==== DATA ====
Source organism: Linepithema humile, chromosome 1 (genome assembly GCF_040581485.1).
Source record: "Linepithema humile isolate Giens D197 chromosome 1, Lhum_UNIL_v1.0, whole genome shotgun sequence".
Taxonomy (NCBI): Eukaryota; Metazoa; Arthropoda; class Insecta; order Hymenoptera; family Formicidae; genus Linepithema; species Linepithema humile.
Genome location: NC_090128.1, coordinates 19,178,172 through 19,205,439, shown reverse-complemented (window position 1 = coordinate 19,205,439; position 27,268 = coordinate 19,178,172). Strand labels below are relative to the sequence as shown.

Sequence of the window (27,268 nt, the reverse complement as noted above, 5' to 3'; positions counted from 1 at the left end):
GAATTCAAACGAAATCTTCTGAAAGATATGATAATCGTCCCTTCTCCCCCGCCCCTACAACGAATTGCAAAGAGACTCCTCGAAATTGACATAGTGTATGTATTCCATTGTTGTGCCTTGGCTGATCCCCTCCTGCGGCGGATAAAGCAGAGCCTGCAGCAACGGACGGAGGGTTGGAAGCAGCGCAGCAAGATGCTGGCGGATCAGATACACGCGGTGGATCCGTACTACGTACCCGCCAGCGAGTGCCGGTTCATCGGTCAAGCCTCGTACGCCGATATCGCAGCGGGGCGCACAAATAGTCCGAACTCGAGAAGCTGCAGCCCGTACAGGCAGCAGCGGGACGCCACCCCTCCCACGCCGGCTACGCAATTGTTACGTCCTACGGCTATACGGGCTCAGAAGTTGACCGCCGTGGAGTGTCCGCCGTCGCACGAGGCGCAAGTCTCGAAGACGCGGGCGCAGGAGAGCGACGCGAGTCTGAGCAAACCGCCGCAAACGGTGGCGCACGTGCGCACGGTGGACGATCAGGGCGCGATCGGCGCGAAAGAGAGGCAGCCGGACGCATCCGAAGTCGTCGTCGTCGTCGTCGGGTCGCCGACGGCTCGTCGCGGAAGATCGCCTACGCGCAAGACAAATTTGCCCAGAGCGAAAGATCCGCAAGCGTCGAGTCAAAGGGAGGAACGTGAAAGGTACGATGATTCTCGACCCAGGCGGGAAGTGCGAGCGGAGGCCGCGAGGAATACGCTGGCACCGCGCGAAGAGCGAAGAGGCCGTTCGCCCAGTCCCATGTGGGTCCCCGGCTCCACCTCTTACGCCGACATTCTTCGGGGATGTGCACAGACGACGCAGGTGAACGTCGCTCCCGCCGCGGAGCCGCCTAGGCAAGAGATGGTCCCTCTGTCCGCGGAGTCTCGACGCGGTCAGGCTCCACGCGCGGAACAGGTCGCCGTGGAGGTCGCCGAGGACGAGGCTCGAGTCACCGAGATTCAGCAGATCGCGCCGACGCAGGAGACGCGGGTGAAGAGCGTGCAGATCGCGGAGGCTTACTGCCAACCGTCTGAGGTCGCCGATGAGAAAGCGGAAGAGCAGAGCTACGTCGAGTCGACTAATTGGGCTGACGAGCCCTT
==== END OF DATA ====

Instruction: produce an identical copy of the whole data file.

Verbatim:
Source organism: Linepithema humile, chromosome 1 (genome assembly GCF_040581485.1).
Source record: "Linepithema humile isolate Giens D197 chromosome 1, Lhum_UNIL_v1.0, whole genome shotgun sequence".
Taxonomy (NCBI): Eukaryota; Metazoa; Arthropoda; class Insecta; order Hymenoptera; family Formicidae; genus Linepithema; species Linepithema humile.
Genome location: NC_090128.1, coordinates 19,178,172 through 19,205,439, shown reverse-complemented (window position 1 = coordinate 19,205,439; position 27,268 = coordinate 19,178,172). Strand labels below are relative to the sequence as shown.

Sequence of the window (27,268 nt, the reverse complement as noted above, 5' to 3'; positions counted from 1 at the left end):
GAATTCAAACGAAATCTTCTGAAAGATATGATAATCGTCCCTTCTCCCCCGCCCCTACAACGAATTGCAAAGAGACTCCTCGAAATTGACATAGTGTATGTATTCCATTGTTGTGCCTTGGCTGATCCCCTCCTGCGGCGGATAAAGCAGAGCCTGCAGCAACGGACGGAGGGTTGGAAGCAGCGCAGCAAGATGCTGGCGGATCAGATACACGCGGTGGATCCGTACTACGTACCCGCCAGCGAGTGCCGGTTCATCGGTCAAGCCTCGTACGCCGATATCGCAGCGGGGCGCACAAATAGTCCGAACTCGAGAAGCTGCAGCCCGTACAGGCAGCAGCGGGACGCCACCCCTCCCACGCCGGCTACGCAATTGTTACGTCCTACGGCTATACGGGCTCAGAAGTTGACCGCCGTGGAGTGTCCGCCGTCGCACGAGGCGCAAGTCTCGAAGACGCGGGCGCAGGAGAGCGACGCGAGTCTGAGCAAACCGCCGCAAACGGTGGCGCACGTGCGCACGGTGGACGATCAGGGCGCGATCGGCGCGAAAGAGAGGCAGCCGGACGCATCCGAAGTCGTCGTCGTCGTCGTCGGGTCGCCGACGGCTCGTCGCGGAAGATCGCCTACGCGCAAGACAAATTTGCCCAGAGCGAAAGATCCGCAAGCGTCGAGTCAAAGGGAGGAACGTGAAAGGTACGATGATTCTCGACCCAGGCGGGAAGTGCGAGCGGAGGCCGCGAGGAATACGCTGGCACCGCGCGAAGAGCGAAGAGGCCGTTCGCCCAGTCCCATGTGGGTCCCCGGCTCCACCTCTTACGCCGACATTCTTCGGGGATGTGCACAGACGACGCAGGTGAACGTCGCTCCCGCCGCGGAGCCGCCTAGGCAAGAGATGGTCCCTCTGTCCGCGGAGTCTCGACGCGGTCAGGCTCCACGCGCGGAACAGGTCGCCGTGGAGGTCGCCGAGGACGAGGCTCGAGTCACCGAGATTCAGCAGATCGCGCCGACGCAGGAGACGCGGGTGAAGAGCGTGCAGATCGCGGAGGCTTACTGCCAACCGTCTGAGGTCGCCGATGAGAAAGCGGAAGAGCAGAGCTACGTCGAGTCGACTAATTGGGCTGACGAGCCCTT